CRN launches tool to monitor, analyze violationsCRN launches tool to monitor, analyze violations
New database of FDA Warning Letters lets manufacturers learn from others’ violations and helps consumers avoid adulterated products masquerading as supplements.
November 14, 2014
The Council for Responsible Nutrition (CRN), the leading trade association for the dietary supplement and functional food industry, today announced a free online tool that compiles FDA Warning Letters sent to dietary supplement companies into a searchable database to help industry achieve better regulatory compliance. The database can be used to evaluate FDA’s warning letter allegations of good manufacturing practices (GMPs) violations, products making impermissible claims, and products tainted with illegal ingredients.
According to CRN President and CEO Steve Mister, “Our goal is to help companies in the supplement industry better understand the types of transgressions that will trigger a Warning Letter from FDA, so that all companies can learn from others’ mistakes and identify priorities in FDA enforcement, thereby raising the level of compliance with the law.”
The database is searchable by key criteria including: product name; company; ingredient; issue date; potential violations; regulations cited; FDA district office issuing the warning; or a combination of criteria. It includes almost 300 Warning Letters publicly released by FDA from January 2008 through August 2014, to companies that the agency claims: 1) have violated dietary supplement GMPs; 2) are illegally marketing a dietary supplement that contains undisclosed pharmaceutical ingredients; or 3) are making impermissible claims to prevent, treat, cure or mitigate a disease.
“Monitoring violations cited in FDA Warning Letters is one of the best ways to understand the agency’s current enforcement priorities and expectations,” Mister noted. “When companies have compliance questions, they can search previous Warning Letters for similar circumstances and review the contents of those letters to consider the positions taken by the agency in those situations, and avoid these mistakes.”
The database also has value for consumers. “While all Warning Letters are serious in their indication that a regulation has been violated, not all Warning Letters are considered equal,” said Mister. “If you look at the three main categories that these letters cover, the most egregious—and the one that consumers should pay special attention to—are the warning letters that address products that are marketed as dietary supplements, when in fact, they contain undeclared drug ingredients. I’m especially concerned by the products in this category and we’d urge consumers to avoid those products. We’d further urge FDA to quickly escalate its enforcement action for these products beyond the Warning Letter stage, as these products could be dangerous to consumers.”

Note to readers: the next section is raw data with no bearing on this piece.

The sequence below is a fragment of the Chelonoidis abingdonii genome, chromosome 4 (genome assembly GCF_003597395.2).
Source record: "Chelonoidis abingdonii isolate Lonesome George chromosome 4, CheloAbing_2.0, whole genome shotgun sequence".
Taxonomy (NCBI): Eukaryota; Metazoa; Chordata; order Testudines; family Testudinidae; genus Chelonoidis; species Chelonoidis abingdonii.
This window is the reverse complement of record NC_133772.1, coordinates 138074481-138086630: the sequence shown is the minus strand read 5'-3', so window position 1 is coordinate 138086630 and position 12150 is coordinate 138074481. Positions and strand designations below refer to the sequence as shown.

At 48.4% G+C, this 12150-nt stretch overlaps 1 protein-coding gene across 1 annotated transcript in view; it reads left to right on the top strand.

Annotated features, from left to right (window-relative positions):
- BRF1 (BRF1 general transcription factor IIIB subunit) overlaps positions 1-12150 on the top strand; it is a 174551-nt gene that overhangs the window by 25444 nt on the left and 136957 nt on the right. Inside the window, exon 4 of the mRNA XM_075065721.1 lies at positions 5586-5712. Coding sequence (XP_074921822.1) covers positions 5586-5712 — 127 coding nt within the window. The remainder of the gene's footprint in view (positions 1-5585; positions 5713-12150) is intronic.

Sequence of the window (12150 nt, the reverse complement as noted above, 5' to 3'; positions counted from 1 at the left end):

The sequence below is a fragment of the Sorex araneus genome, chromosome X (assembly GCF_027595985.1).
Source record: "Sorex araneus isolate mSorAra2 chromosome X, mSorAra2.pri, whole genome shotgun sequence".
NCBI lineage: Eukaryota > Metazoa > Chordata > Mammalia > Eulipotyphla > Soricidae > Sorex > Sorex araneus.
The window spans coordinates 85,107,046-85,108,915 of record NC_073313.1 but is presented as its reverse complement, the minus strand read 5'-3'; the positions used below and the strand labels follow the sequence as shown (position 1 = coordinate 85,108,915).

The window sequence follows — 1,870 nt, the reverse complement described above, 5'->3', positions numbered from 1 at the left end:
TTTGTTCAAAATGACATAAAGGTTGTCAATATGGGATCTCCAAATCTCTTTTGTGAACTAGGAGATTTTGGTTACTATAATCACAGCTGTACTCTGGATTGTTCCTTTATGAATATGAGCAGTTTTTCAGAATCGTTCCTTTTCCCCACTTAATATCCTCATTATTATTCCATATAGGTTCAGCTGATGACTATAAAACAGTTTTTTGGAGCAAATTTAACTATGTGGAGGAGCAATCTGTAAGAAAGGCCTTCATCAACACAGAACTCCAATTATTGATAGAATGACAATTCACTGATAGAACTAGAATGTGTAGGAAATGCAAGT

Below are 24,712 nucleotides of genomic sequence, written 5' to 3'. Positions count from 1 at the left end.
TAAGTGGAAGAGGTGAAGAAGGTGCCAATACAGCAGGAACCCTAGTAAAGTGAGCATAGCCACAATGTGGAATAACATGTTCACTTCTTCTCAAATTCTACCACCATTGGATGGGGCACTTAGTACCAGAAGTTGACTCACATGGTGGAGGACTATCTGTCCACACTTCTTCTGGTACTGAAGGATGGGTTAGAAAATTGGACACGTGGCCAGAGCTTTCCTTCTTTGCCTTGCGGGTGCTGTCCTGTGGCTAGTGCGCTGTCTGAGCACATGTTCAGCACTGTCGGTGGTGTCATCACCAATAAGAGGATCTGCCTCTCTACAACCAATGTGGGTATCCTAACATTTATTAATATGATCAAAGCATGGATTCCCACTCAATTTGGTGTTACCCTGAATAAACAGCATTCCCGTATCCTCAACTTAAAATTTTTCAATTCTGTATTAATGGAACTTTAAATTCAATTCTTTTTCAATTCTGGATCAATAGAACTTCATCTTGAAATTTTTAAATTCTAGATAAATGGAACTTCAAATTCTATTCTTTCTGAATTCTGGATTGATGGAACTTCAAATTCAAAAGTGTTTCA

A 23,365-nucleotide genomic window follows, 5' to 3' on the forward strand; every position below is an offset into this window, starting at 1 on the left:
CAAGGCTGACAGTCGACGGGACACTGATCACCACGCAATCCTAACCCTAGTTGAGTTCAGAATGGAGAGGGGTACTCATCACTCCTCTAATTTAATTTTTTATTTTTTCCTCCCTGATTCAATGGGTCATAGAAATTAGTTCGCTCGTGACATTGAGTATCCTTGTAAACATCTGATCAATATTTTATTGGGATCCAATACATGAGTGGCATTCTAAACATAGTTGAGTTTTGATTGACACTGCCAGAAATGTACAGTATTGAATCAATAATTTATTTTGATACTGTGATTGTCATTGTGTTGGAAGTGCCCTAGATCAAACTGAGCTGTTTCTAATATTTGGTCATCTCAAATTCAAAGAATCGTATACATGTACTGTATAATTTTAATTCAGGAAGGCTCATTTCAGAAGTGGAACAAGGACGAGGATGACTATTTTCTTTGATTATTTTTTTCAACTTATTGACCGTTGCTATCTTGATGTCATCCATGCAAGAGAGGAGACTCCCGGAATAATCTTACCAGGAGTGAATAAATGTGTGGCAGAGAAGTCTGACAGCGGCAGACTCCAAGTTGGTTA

Mister further advised that because FDA does not always issue Warning Letters for products it has found to be adulterated—in some cases the agency instead uses other regulatory tools such as consumer advisories or product seizures—CRN recommends that consumers also check out a website created by the American Herbal Products Association, Keep Supplements Clean, which lists public notices of tainted products.
A second category of violations included in the database is letters alleging improper statements made in labeling or websites that claim to prevent, treat, cure or mitigate diseases. Mister urged consumers to be skeptical about these product claims and to talk with a healthcare practitioner before relying on these claims that could inappropriately raise expectations as to the product’s benefits.
The third category addresses more technical GMP violations that are discovered during FDA inspections, ranging from minor technical issues to serious gaps in quality. This category would likely be of little use to consumers, but would be of great interest to manufacturers trying to ensure they don’t receive an FDA Warning Letter following an inspection.
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